Real estate can be a competitive and cutthroat industry. How can we rise above and be better leaders and better people?   As the founder of CRE Success, Darren Krakowiak is focused on working with commercial real estate leaders to develop their people and grow their businesses. He creates content and develops curriculum to help people in the industry save time, earn more, and be top performers in their market.    Listen in to hear inspiring insights on leadership and success!     [00:01 - 06:09] BECOMING THE BEST LEADER __ __   [06:10 - 22:18] FINDING SUCCESS AS ENTREPRENEURS __ __   [22:19 - 24:00] CLOSING SEGMENT __ __ __ __ __ __ TWEETABLE QUOTES   - Darren Krakowiak - Darren Krakowiak - Darren Krakowiak -----------------------------------------------------------------------------   Connect with Darren! Visit cresuccess.co/links https://www.cresuccess.co/links to find his socials and tons of resources for commercial real estate professionals. RESOURCE MENTIONED __ __   CONNECT WITH ME:   I love helping others place money outside of traditional investments that both diversify a strategy and provide solid predictable returns.     Facebook https://www.facebook.com/HowtoscaleCRE/   LinkedIn   Like, subscribe, and leave us a review on Apple Podcasts, Spotify, Google Podcasts, or whatever platform you listen on.  Thank you for tuning in!   Email me → sam@brickeninvestmentgroup.com Want to read the full show notes of the episode? Check it out below:   [00:00:00] DARREN KRAKOWIAK: How do you measure success? And I thought about that and I was thinking about how it, for me, it used to be about money or it used to be, you know, it'll be when I have this many investment properties, but what I started to realize was it's actually about my ability to, you know, be a bit more calm, to be more kind, to be more generous than I was in the past. So, I think if you can move your measures of success to have some financial ones in there, that's okay. But also have some non-financial KPIs of your life. I think that's a good place to get to as well.  [00:00:43] SAM WILSON: Darren Krakowiak works with commercial real estate leaders to develop their people and grow their businesses. And he helps industry professionals save time, earn more, and be top performers in their market. Darren, welcome to the show.  [00:00:55] DARREN KRAKOWIAK: Hey, Sam. Great to be here. [00:00:56] SAM WILSON: Pleasure's mine. Darren, there are three questions I ask every guest who comes to the show: in 90 seconds or less, can you tell me, where did you start? Where are you now? And how did you get there?  [00:01:04] DARREN KRAKOWIAK: Well, I started in Melbourne, Australia, which is where I was born and I was an employee at the start of my career, relatively humble beginnings, zero wealth that I started with. And now, I am still in Melbourne, but I got there in some different ways. So I'm in Melbourne now. Two years ago, I started running my own business on my own terms, working with clients who I want to help and who want my help. And I also just to remain on topic, have four investment properties, and host a podcast. That's coming up to a hundred episodes in a few weeks. In terms of how I got there. I got here via South Korea, so I spent 11 years living and working as an expat in so Korea. [00:01:43] DARREN KRAKOWIAK: And what that did was it equipped me with the knowledge, the leadership experience, and also I think the confidence that's required to do what you said that I do now, which is to help commercial real estate leaders to develop their people and to grow their business. And by going to Korea, I got opportunities that I wouldn't have gotten if I had stayed in Australia, certainly more elevated leadership responsibilities than would've been the case if I'd stayed in Australia. And I also picked up a wife along the way, and we had a daughter that I would definitely never have had if I'd stayed here. So, overall, you know, apart from, you know, it, wasn't just a one linear track all the way up, but certainly I, I did pretty well outta my time there and, you know, looking forward to what the future brings.  [00:02:25] SAM WILSON: Man. That's super cool. I love that. I love that you lived you know, out of your home country for 11 years. That's not something that a lot of people have the courage to do so well done on that front. Also, just want to say here on the air, thanks for taking the time to come on. I mean, I'm recording this at 8:30 in the morning for me. It's what, 11:30 at night for you? [00:02:44] DARREN KRAKOWIAK: It is, and I promise not to yawn. That would not be cool.  [00:02:49] SAM WILSON: Man, that's impressive. Thank you. Thank you for coming here and being on today. Certainly appreciate it. You know, I guess one of the things I really want to highlight and focus today on is leadership. I think that's something you are well known for is leadership and building teams. And I guess when I even say that term, leadership, team building, what do those things mean to you?  [00:03:07] DARREN KRAKOWIAK: Building a team is, it's about delegating to people, but not expecting them to do things exactly how you want them done, but to giving them the parameters, the responsibility, but also the reign to do things, how they think it should be done. But you know, I'm not expecting everyone to be exactly how you are. So the way you asked me that question made me think of a client I was speaking to just the other day who said to me, you know, one of my staff, they're slow, you know, what's going on? They don't speak fast enough. And he said to me, what can I do to change that? And I said, well, what you can do is try and be a little bit more accepting of the fact that they speak a little bit slowly because we can't make everyone the way that we want them to be. So, you know, leadership, there's so many different ways to look at it, but I think growing a team is about creating the right culture, having the values that people can understand, casting a vision forward that people can align themselves to, communicating, you know, where we are going, why we are going there, why it matters and how we know when we're, we're on the right track, bringing in the right people, having the right systems and structures in place, having relationships. There's many different aspects to leadership, but there's a few things that I think of when you ask me that question.  [00:04:23] SAM WILSON: Do you think that a leader is someone who is a leader naturally, or are leadership skills something that can be groomed?  [00:04:31] DARREN KRAKOWIAK: They can be groomed. There are people who are going to be naturally better at it, just as some people are born with say natural athletic ability. And then there are other people who have to really work hard at it and sort of work that muscle. But I think that the key to being a good leader is deciding to actually be a good leader, because if you don't actually set the intention to be a good leader, then you probably won't be a good one even if you have the innate skills that are required to be a good leader. [00:04:58] DARREN KRAKOWIAK: And if you don't naturally have some of those skills that are required to be a good leader, you can work at them. And by working at them, I think you'll be doing a lot more than most people do in particularly corporate leadership because a lot of people want to climb the corporate ladder for status, for ego, to make more money, to get a certain office, to have control over more people. [00:05:22] DARREN KRAKOWIAK: But they're all things which are about them and not about the people that they're there to lead. So if you can make your leadership about being a better leader for the people who you are there to lead, then that will set you apart from other people and will do a lot more for you than just having some innate abilities that perhaps are natural leadership traits.  [00:05:44] SAM WILSON: Gotcha. I like that. I mean, it sounds like more of the idea of servant leadership versus just leading because, Hey, I want to get out and get on top.  [00:05:53] DARREN KRAKOWIAK: Simple way of thinking about it is, you know, some people say, you know, 200 people work for me or, you know, I work for 200 people and that little sort of shift of perspective can tell you a lot about the way that some people see their role in leadership. [00:06:09] SAM WILSON: Gotcha. Gotcha. When you go into a commercial real estate business, what are some common things you see maybe across the board you say, Hey, here's some things that people, if they paid more attention to, you could get in front of, that don't necessarily require somebody, you, like you, coming in five years later and saying, Hey, here's all the problems that you could have fixed a long time ago. Are there things that you just commonly see?  [00:06:28] DARREN KRAKOWIAK: Yeah, probably a couple I could mention now. One would be around, people can be good at prospecting. So, you know, they'll deal with their dials, they'll set the time apart, but then there's the follow-up. And where people don't have the impact that they could have is through following up. [00:06:43] DARREN KRAKOWIAK: And the research shows that you should follow up seven times after your initial outreach within two weeks. A lot of people hear that. And they think seven times in two weeks? Like, that sounds like a lot. Am I going to be annoying them? Well, if you are not going to get on their radar, then they won't know about you and you won't be able to communicate what it is that you can do to help them. And if you don't, someone else will. So rather than thinking about, oh, I don't want to annoy them. Think about potentially someone else who's an inferior provider might actually end up helping them in a way that is not as good as I could help them. And, you know, people are busy. They're not just sitting around waiting for our calls, so we need to do something to get on their radar. [00:07:29] DARREN KRAKOWIAK: And part of that is just through creating a presence through some consistent contact over a short period of time. And one way that you can do it in a way that is less sort of repetitive is to try different channels. So not just to try and call someone seven times, but to try and hit them up on LinkedIn, maybe send them an email, and also to do your prospecting in a way where you get one, two, or three touchpoints in it once. [00:07:58] DARREN KRAKOWIAK: So you might try to connect with them on LinkedIn. You might send them an email and call their cell, or you might leave a voicemail on their office phone, send them an email, and reach out to them on another form of social media, for example. So you can get in a lot of touch points. You don't have to do seven separate touch points. It's just seven touch points or seven contact points over two weeks. You can do two at a time for example. I think that will make you more effective and stand out. People go, oh, okay, he's tried me here. She's done that. Okay. Maybe I should pay attention next time this person contacts me or maybe, hallelujah, I should actually call them back.  [00:08:35] SAM WILSON: Right. And that, you know, that's interesting. I think when you say that there is a little discomfort that comes in with that 'cause I think most of us are content to a fault to say, okay, I emailed Darren, let's see if he replies, I don't want to be a pest. Like, that's the thought that we're having, but you, if you're like me, I mean, email gets buried. I mean, unless it's super important email, like I filter my email. There's probably a hundred unreads in there 'cause they're all not important. And if I don't know you, Darren, I might be like, well, Darren can wait 'cause he's, you know, he's not in the urgent important category. So I don't know.  [00:09:06] DARREN KRAKOWIAK: And assuming that you're being a pest kind of relegates your position to something, which is not important, right? So if you've actually got something important that can help them, then you're not being a pest. You're actually trying to help them, and you're just trying to bring their attention to something which is important. So yeah, I know some people struggle with that, but I think that if you haven't ever heard anyone tell you to stop calling you, then you are nowhere near the line of calling people too much. So you're never going to get to the line if you don't cross it occasionally. So if you've never been told to get lost, then I think you can go a little bit harder with your follow-up because, yeah, some people are more sensitive than others, but for most people, they're just busy and you need to do a little bit more than most to get people's attention. [00:09:57] SAM WILSON: I love that. I mean, that's true if you are a commercial broker. That's true if you're running an acquisitions team in a commercial real estate firm. That's true even on the investor relations side, I think about that. I mean, how many, I'm sitting on stuff from 10 days ago that somebody shipped me a deal that I want to invest in and to be honest, I just happened at the time to get around to hitting the wire and filling out the paperwork. And no one's followed up with me. It's like, oh wait, like, I've already told you, I want to get in and there's time on this deal. So I'm also not pressured as the investor, but I think about that from an investor relations perspective where even, you know, Hey, I've got an opportunity and we send one email and I've heard this from groups I'm in, you know, we're like, well, I sent an email and I didn't get much reply. [00:10:37] SAM WILSON: And I'm like, what did you call them? Did you send them a text? Did you, like you said, connect with them on LinkedIn, Hey, by the way, want to follow up. So I think that follow-up, you know, process you're talking about applies across, you know, a variety of disciplines inside the commercial real estate space. I really, really like that. Is there anything else that comes to mind that you say, Hey, there's some common mistakes you see?  [00:10:55] DARREN KRAKOWIAK: The other one I would talk about with you is in relation to personal branding and people using LinkedIn and, you know, they've got their profile and they're posting on LinkedIn. They think that they're doing enough from a personal branding perspective, but when you, you know, to be fair, if you've got an up-to-date profile and you are posting content on LinkedIn, then you are doing more than 90% of people in the industry. But to be really elite, you need to be posting content that isn't just, I sold this. I listed that. You need to be really thinking about what it is that you do from the perspective of the person who you are trying to open up a conversation with. So really thinking about what's going to attract their attention. [00:11:41] DARREN KRAKOWIAK: And are they going to want to look at your staff when they see it on LinkedIn? Or are they just going to think, you know, this person's just going to be talking about another deal that they did. Boring, not interested. So how can we actually talk in the context of the people who we are looking to serve, who we're looking to work with to open up conversations with them? And I think talking about, you know, not just what we do, which is those deals, talking about listings, talking about accomplishments, but also why we do it, how we do it, so why we do it is about sort of stories of how we've helped people and why that was important. How we do it is kind of, like, documenting our day and just going behind the scenes a little bit to put a bit of context around the process. And then we can also talk about who we are and people make the mistake of thinking that LinkedIn is a super buttoned-up platform where we cannot talk about anything about business. And if I don't talk only about business, I'm going to get in trouble, but you can definitely talk about non-business things on LinkedIn. [00:12:37] DARREN KRAKOWIAK: In fact, it's a great way to help people see that you are not just another real estate professional, that you're actually a person and to bring people in a little bit. And you don't have to make it all like a sob story about terminal illness or something like that. It doesn't need to be, like, that personal. It just needs to be, it can be pretty innocuous. It might be, you know what, on Thursdays, it's my day to take the kids to school and we always go out for a breakfast at the local cafe on Thursday mornings. And it's my favorite day of the week because of that, or it could be, you know, I've just read this book and I think that people in my network might like it because of this. So sharing things, just letting people in a little bit, I think can go a long way to building a personal brand, would certainly go a lot further than just sharing posts about how wonderful you are or the deal that you've just closed.  [00:13:29] SAM WILSON: I like that. And that's something that to a fault I've been accused, not accused. I brought on a marketing manager and that's what she told me. She goes, you've got to get a little bit more color, you know, behind who you are and what, 'cause for me it was all just business. That's like, Hey, here's, here's awesome interviews I did with awesome guests like yourself, and here's deals and here's that. And she's like, there's nothing about you anywhere. It's just real estate-focused. [00:13:52] DARREN KRAKOWIAK: I will challenge you and also challenge the listener to post something more personal on LinkedIn and to see how it goes. And I've personally seen that when I am not posting about my business, I actually get more engagement. I get more likes. Now we're not trying to get likes. We're posting on LinkedIn. That's not the name of the game. We're trying to start up conversations and to post content, which helps people get to know us. Now, the likes and the comments are just a nice byproduct, but certainly, that is an indicator of how people are seeing your content. [00:14:27] DARREN KRAKOWIAK: So, the stuff that people like and engage with, more often than not, is going to be the stuff that is not work-related. And the other thing that the non-work-related stuff does when you post on LinkedIn, it kind of brings people outta the woodwork. And there are a lot of lookers and lurkers on LinkedIn who are looking at your stuff, but not liking it. But if you throw something personal in there from time to time, you can bring those people out of the woodwork and they might just punch a like or make a comment. And you're like, oh, I didn't realize that they were there looking at what I'm doing. And that can be enough just to open up a conversation as well. [00:14:58] SAM WILSON: Right. And I like that. Tell me, I guess when I think about that, when I think about even social media branding in general, and this is probably an unfair question in the sense that everyone's going to have their own specific desired outcome, but what's the goal in all of that? Let's say we do build a brand. We do get engagement. Why do I even need that?  [00:15:17] DARREN KRAKOWIAK: It's to open up conversations with people up off the platform. That's what we're trying to do. We're just trying to create more opportunities. We're trying to attract people who we want to do business with by letting people know who we are. And in fact, one thing that I show my clients to do is have a profile headline. So that little line under your name, where most people just put, you know, director of whatever company. Actually, put a statement, which says who it is you help, how you help them, and why. And what that statement should be is something that actually almost repels people who don't fit into that line but it works like a magnet to attract the people who do, and it makes you stand out compared to everyone else who just calls themself an agent, or a financier, or an investor, or whatever it is that everyone else calls themself. And people look at that and they say, oh, this person's for me. So, it's a funnel. It's a way to identify opportunities and also for people to self-identify as being the right prospects to come and speak to you.  [00:16:24] SAM WILSON: I like that. I like thinking of that as a funnel. And I think if I'm going to recap the things you said, it's who it is you help, how you help them, and then why you help them? Is that right?  [00:16:34] DARREN KRAKOWIAK: It's what you do, how you help them, or why you help them. I'll put those two in one category. So that's kind of like, you know, like a TV show, like Luxe listings or so it's kind of like a self-aware version of that. Like, don't be as annoying as those people on those shows, but Hey, it's not just talk about the listings, but it's talking about a little bit of behind the scenes and you know, what you get out of that and then the who you are, which is the non-work related stuff. [00:16:56] SAM WILSON: Right, man. I love it. I love it. When you think back on your business career, what's some good advice or bad advice maybe that you've heard along the way that you'd like, like for people to avoid or you'd like for people to take to heart.  [00:17:10] DARREN KRAKOWIAK: So one that I'm sure most of your listeners would know is that, you know, debt is okay. And I probably, I was taught that debt is bad. And, you know, whenever you've got debt, you want to pay it off but not all debt is bad debt, and that took me a while to learn and understand. And you know, that was bad advice. But I learned that it is actually okay to have debt because some leverage can help you buy and expand more and to do, to do more things. [00:17:38] DARREN KRAKOWIAK: So that was bad advice that I came to understand. Some good advice that I got, I think, was to be magnanimous. And magnanimous is a word that means to basically treat people kindly, even when they're not giving you any reason to be kind to them. And it was told to me before I was promoted into a certain role where I had a lot more responsibility and I, probably, in that role, would've been able to lord it over a lot of people. And this person basically said to me, Hey, when you've got this much responsibility. It's really important that you demonstrate magnanimity. And that is that even when people are giving you the opportunity to not be kind, that you are kind to others. And I think that often in commercial real estate, it's a very competitive industry where people sometimes don't always treat each other kindly. There is an opportunity for us to rise above it and to be the person who demonstrates magnanimity and to be magnanimous.  [00:18:33] SAM WILSON: I love that. I love that. It's the idea of John Mann's book, The Go-Giver. I don't know if you've read any of that.  [00:18:39] DARREN KRAKOWIAK: I love that book. Yes.  [00:18:40] SAM WILSON: Yeah. Yeah. And he's come on the show a couple of times, so it's been fun. Fun to have him on. [00:18:44] DARREN KRAKOWIAK: Oh, wow. I'm in the same company.  [00:18:47] SAM WILSON: Yeah. It's been fun to have, have John on the show, but you know, and talk about that. Like, what does it mean to be a go-giver? Like, what does it mean, you know, and that's a big word. I don't even know how to spell magnanimous. That's a lot of letters, but you know, to be, to be magnanimous and to kind of be that go giver, which you know, be kind to people that maybe you don't even necessarily have to even acknowledge like, Hey, you know what I want help you. And I think I see that a lot actually. I mean, yes, commercial real estate is, it's a competitive landscape. No doubt, no doubt. A lot of ego, and a lot of people, and a lot of money. And anytime you have that, you get a competitive landscape, but you know, certainly, I've also found it be a very collaborative industry in its own right, which is probably one of the things that I've enjoyed the most about it. And I say that a lot to people who are unfamiliar with it, it's the strangest industry because we do podcasts like this, where we just freely share information about how to get deals, how to build teams, how to go out and, you know, make acquisitions, follow up. [00:19:35] SAM WILSON: And it's like, this is, this is weird. I mean, I've been in other industries where it's like very closed, very closed loop. But, so I think there's a bit, there's a bit of both of those, but I love that. Certainly love that encouragement. Did you cover the, oh, you did cover the bad advice. You said something about debt being bad. [00:19:50] DARREN KRAKOWIAK: Yeah, that was the one I had for you on that one. I can give more if you like. Probably one other one that I think was bad advice was I was told by a former boss to, okay, you need to make this amount of money. And if you want to make that amount of money, then you're doing well. I kind of took that to heart and I think focusing on money and it's so in and of itself is not a good thing to focus on. Like it's great to have financial goals and there's nothing wrong with making money, but once you make that amount of money, you'll find out that your cup's not full yet. [00:20:17] DARREN KRAKOWIAK: You're not fully satisfied, right? There's always got to be more money that you can make. So, I think having something more significant to focus on than just making a certain amount of money is some bad advice that I was following until I, you know, started to realize that there needs to be more to life than just making money. [00:20:37] SAM WILSON: What did you do to shift your perspective?  [00:20:40] DARREN KRAKOWIAK: Probably, I guess I had a family, you know, I got married. I matured. I think that just comes from years and maturity, because for many years I was really focused on making money and I loved some of the trappings that come from having money of, you know, flying business class and yeah, little things like staying at nice hotels, which I still enjoy. [00:21:00] DARREN KRAKOWIAK: But I think that I was attaching a lot of status to that as opposed to sort of thinking about, I think that when you're making a lot of money and that's your measure of success, you can paper over some of the other cracks that exist in your life, whether that is issues with personal relationships, issues with your health. And what happened, I guess for me is that eventually the things that you paper over, you know, they get exposed and then you realize that the money that you're making, isn't ultimately fulfilling you and giving you a balanced life that is going to help you be satisfied in, in the long term. [00:21:35] SAM WILSON: Right. I think that's great. I think that's great. When you say all that, I think of the term just why. Like, why is it that I'm doing what I'm doing? What is the goal for my why? Like, if I make X, well, then what, what am I going to do with it? Or why am I going to get there? And so I've had to go through that myself actually several times when I go, okay, I see friends in the commercial real estate business, you know, they're killing it. [00:21:54] SAM WILSON: They're decamillionaires at this point, and they have huge companies and I go, do I want to be you. No, I really don't like, I don't want to get there. Like I can be content with X because it solves why I'm going out and working. Like, I have a small, far smaller figure in mind that I go, okay, when I can do that, that'll free up X, you know, X and Y, and then I can go do what I want. So I think I think that's really, really sound advice and I certainly appreciate it. Darren, it's been awesome having you come on today. Are there any last closing thoughts that you have that you'd like to share with our listeners?  [00:22:24] DARREN KRAKOWIAK: Be more generous in your life. Be more kind. You know, you did send through a list of things about things we might talk about. And one of the things that was on there was, you know, how do you measure success? And I thought about that and I was thinking about how it, for me, it used to be about money or it used to be, you know, it'll be when I have this many investment properties. But what I started to realize was it's, actually about my ability to, you know, be a bit more calm to be more kind, to be more generous than I was in the past. So, I think if you can move your measures of success to have some financial ones in there, that's okay. But also have some non-financial KPIs of your life. I think that's a good place to get to as well. [00:23:05] SAM WILSON: I love it. Darren, if our listeners want to get in touch with you or learn more about you, what is the best way to do that?  [00:23:09] DARREN KRAKOWIAK: Go to cresuccess.co/links. You'll see on that page my podcast, also you can connect with me on LinkedIn and there's a lot of free resources available for people who work in commercial real estate.  [00:23:22] SAM WILSON: Awesome. We'll certainly make sure we get all that included there in the show notes. Darren, thank you again for coming on the show today. It was a blast having you on and again, thanks for staying up now, almost till midnight for you. That's commitment, man. And I certainly appreciate it.  [00:23:34] DARREN KRAKOWIAK: My pleasure. Thank you, Sam.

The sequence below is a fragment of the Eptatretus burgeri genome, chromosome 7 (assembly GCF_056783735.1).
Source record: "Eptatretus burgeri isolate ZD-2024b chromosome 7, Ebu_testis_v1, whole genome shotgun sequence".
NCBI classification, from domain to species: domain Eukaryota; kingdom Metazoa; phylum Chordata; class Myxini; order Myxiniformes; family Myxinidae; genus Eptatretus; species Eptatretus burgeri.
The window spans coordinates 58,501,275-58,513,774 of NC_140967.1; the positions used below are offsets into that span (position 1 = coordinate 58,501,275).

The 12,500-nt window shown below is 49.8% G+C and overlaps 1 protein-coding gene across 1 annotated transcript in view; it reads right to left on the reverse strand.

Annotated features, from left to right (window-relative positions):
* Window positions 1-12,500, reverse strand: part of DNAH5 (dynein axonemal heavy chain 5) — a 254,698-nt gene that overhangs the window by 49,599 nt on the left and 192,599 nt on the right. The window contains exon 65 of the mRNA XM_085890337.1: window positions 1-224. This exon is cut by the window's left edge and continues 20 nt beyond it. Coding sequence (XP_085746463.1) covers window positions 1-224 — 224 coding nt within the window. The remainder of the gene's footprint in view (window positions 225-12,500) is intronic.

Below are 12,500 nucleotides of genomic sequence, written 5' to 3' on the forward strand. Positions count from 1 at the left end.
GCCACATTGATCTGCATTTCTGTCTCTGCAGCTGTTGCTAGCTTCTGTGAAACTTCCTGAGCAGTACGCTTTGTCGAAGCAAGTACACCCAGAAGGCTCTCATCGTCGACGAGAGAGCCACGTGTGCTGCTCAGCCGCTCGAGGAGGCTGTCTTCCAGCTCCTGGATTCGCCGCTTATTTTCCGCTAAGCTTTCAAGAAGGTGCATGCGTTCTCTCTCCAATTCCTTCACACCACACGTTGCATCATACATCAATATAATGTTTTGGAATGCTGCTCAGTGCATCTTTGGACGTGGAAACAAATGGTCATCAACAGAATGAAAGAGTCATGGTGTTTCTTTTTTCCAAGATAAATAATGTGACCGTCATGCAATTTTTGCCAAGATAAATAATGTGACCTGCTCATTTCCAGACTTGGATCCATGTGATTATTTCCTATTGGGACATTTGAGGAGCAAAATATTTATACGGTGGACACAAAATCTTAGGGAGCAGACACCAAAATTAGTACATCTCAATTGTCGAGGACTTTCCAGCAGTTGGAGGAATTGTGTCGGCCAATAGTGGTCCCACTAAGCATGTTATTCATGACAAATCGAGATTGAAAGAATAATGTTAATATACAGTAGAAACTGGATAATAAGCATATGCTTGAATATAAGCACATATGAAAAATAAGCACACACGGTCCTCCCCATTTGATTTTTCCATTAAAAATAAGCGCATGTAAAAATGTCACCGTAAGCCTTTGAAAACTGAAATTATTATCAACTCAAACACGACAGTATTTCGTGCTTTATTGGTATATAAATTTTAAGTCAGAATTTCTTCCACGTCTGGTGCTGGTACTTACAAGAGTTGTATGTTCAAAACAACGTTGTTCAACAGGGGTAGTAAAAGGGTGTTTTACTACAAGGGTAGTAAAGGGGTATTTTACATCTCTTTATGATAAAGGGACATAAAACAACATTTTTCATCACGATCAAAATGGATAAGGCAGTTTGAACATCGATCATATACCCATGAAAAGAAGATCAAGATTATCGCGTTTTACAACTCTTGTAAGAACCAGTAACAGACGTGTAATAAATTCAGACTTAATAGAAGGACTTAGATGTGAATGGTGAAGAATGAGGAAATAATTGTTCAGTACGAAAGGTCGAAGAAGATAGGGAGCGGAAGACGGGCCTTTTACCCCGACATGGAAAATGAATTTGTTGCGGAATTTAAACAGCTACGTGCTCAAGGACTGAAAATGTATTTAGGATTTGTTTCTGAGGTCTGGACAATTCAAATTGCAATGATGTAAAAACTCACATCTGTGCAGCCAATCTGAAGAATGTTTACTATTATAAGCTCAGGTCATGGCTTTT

24m